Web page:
Ayala and Marcus have studied dozens of the letter from the person, or group, which has become known as “The Shadow,” a moniker the sender started using in the past two years.
In 2019, as members of the McKinley Park Aquatics Center sought the support of voters to pass a bond measure for facility improvements, a letter was released by “The Shadow” calling on voters to “HELP STOP LUSTING, FORNICATION AND ADULTERY” at Creston’s community pool and to “VOTE NO MPAC.”
Shortly after the Shadow letter regarding MPAC was released, Karl Franzenburg, an Iowa criminologist, was approached by Aaron Richardson of Creston to use his experience to analyze the letters. Based on a limited number of letters, Franzenburg’s analysis concluded that the writer is likely a man in his 60s or older based on the comic book reference, lack of computer skills and King James style English. He also stated that the writer likely did not continue beyond high school in his formal education.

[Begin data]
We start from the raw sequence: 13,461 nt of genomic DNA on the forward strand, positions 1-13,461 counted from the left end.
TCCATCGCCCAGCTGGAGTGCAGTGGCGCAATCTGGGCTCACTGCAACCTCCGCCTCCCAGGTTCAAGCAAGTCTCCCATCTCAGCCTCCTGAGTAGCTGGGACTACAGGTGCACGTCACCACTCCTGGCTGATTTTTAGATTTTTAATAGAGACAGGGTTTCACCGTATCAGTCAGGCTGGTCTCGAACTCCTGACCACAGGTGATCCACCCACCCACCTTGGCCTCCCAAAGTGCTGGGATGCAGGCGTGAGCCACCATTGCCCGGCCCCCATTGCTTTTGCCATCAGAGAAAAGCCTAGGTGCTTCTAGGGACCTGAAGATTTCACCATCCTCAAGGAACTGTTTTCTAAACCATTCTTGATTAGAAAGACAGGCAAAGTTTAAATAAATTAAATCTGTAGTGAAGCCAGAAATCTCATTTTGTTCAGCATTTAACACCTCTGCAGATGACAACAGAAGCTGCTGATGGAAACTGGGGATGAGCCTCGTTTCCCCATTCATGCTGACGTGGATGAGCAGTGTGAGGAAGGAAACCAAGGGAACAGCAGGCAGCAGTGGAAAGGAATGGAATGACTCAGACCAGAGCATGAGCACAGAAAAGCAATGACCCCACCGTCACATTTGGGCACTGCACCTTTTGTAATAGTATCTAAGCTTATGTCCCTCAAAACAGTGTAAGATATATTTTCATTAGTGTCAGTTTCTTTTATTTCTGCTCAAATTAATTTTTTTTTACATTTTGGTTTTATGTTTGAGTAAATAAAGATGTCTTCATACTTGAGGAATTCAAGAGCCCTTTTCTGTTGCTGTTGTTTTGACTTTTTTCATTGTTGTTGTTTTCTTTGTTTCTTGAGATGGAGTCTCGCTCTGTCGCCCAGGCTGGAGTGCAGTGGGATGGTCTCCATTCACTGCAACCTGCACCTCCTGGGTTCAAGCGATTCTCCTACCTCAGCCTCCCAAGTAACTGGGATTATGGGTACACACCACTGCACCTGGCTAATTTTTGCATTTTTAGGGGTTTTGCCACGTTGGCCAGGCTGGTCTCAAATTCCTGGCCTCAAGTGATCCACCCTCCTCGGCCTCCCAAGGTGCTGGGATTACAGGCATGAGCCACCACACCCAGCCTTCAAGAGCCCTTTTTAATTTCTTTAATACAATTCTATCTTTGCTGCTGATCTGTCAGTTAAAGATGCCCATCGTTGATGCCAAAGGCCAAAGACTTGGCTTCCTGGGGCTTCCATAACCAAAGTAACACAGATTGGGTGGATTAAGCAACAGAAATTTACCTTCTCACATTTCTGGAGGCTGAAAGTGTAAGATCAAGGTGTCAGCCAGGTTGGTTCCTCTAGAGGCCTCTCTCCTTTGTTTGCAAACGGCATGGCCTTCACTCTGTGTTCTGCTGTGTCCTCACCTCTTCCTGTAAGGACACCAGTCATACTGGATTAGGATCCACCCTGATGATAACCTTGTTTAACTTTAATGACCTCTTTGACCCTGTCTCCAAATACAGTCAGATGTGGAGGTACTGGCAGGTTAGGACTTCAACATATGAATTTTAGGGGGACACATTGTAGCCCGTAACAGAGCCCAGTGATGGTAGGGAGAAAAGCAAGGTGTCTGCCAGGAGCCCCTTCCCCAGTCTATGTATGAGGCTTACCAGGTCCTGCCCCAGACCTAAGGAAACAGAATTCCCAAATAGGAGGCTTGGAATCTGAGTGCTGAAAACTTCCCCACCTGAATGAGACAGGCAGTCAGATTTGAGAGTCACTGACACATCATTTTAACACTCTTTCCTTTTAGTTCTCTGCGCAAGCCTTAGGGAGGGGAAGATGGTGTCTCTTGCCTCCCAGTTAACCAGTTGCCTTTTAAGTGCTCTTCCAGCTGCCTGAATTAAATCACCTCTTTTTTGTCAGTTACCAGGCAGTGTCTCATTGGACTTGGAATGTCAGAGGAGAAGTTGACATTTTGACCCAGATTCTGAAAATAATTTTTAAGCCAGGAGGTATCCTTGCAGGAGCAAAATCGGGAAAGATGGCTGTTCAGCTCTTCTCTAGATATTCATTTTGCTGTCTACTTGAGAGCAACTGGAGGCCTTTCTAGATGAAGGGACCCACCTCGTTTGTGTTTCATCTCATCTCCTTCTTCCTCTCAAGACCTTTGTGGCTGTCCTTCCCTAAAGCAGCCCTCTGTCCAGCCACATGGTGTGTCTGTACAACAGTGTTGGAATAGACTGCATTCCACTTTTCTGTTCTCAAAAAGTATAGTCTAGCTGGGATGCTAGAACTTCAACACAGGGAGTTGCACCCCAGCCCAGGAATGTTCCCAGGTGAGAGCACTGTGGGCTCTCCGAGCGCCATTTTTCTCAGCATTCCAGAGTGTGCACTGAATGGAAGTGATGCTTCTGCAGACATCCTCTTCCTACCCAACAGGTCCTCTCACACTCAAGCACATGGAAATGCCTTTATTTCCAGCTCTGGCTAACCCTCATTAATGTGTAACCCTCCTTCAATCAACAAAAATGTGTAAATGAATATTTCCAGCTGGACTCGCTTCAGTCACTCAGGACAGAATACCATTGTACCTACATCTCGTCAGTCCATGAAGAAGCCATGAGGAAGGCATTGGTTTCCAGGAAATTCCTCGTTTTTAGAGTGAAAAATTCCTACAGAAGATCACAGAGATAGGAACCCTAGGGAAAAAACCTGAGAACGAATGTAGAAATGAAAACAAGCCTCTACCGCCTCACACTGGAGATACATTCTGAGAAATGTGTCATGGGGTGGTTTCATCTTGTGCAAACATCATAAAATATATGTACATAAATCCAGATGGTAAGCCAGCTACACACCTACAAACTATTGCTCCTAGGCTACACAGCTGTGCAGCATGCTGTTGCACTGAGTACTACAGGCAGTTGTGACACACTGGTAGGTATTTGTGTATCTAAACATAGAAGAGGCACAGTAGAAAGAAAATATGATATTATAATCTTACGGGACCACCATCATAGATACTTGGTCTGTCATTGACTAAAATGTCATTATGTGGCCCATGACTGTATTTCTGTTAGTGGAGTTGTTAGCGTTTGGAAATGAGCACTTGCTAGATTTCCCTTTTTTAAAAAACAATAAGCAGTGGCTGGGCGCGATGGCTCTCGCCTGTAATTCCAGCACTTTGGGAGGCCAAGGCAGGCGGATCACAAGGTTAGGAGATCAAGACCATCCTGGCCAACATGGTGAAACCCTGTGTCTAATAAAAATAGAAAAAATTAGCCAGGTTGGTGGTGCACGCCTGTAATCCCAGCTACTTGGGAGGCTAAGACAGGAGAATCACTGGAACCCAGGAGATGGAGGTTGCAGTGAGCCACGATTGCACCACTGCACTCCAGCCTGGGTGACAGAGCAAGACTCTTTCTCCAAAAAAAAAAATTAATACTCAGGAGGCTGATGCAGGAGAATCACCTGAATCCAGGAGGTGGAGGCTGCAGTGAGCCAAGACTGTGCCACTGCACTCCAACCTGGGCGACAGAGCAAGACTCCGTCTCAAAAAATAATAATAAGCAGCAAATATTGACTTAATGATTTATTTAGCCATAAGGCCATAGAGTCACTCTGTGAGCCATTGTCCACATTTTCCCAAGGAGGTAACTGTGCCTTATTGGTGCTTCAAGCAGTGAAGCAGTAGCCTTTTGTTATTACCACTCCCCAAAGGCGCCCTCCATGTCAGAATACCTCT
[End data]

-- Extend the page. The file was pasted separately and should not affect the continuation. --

Franzenburg’s anaysis also concluded:
“He may struggle with sexual sin and temptations, highlighted by the subject of ‘lusting.’ He is not likely to assume any responsibility for his sins and would be willing to place blame far away from himself. ... His religious discipleship is probably limited and may not currently attend a church regularly. His background may be fundamentalist.
“He wants his voice to be heard, but not be identified with it. He may have multiple sins he wishes to hide. ... “